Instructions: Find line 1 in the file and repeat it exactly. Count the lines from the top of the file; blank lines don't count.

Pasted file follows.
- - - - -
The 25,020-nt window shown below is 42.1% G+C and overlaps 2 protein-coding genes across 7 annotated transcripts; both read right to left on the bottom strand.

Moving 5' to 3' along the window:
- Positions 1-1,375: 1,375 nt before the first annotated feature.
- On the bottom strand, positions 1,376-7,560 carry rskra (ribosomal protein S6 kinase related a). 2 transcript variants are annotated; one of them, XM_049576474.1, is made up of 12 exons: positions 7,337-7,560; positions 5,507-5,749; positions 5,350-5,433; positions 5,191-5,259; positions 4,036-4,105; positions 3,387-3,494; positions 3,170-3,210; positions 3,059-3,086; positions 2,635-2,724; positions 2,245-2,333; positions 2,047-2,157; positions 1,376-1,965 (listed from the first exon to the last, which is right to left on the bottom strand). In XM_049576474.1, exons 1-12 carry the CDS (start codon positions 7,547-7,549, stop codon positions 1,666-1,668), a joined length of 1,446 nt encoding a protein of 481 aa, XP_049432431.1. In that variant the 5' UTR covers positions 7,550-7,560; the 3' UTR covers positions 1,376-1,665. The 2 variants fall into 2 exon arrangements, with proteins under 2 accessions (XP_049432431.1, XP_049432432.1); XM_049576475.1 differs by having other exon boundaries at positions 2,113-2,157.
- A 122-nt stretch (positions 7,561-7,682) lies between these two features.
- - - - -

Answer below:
The 25,020-nt window shown below is 42.1% G+C and overlaps 2 protein-coding genes across 7 annotated transcripts; both read right to left on the bottom strand.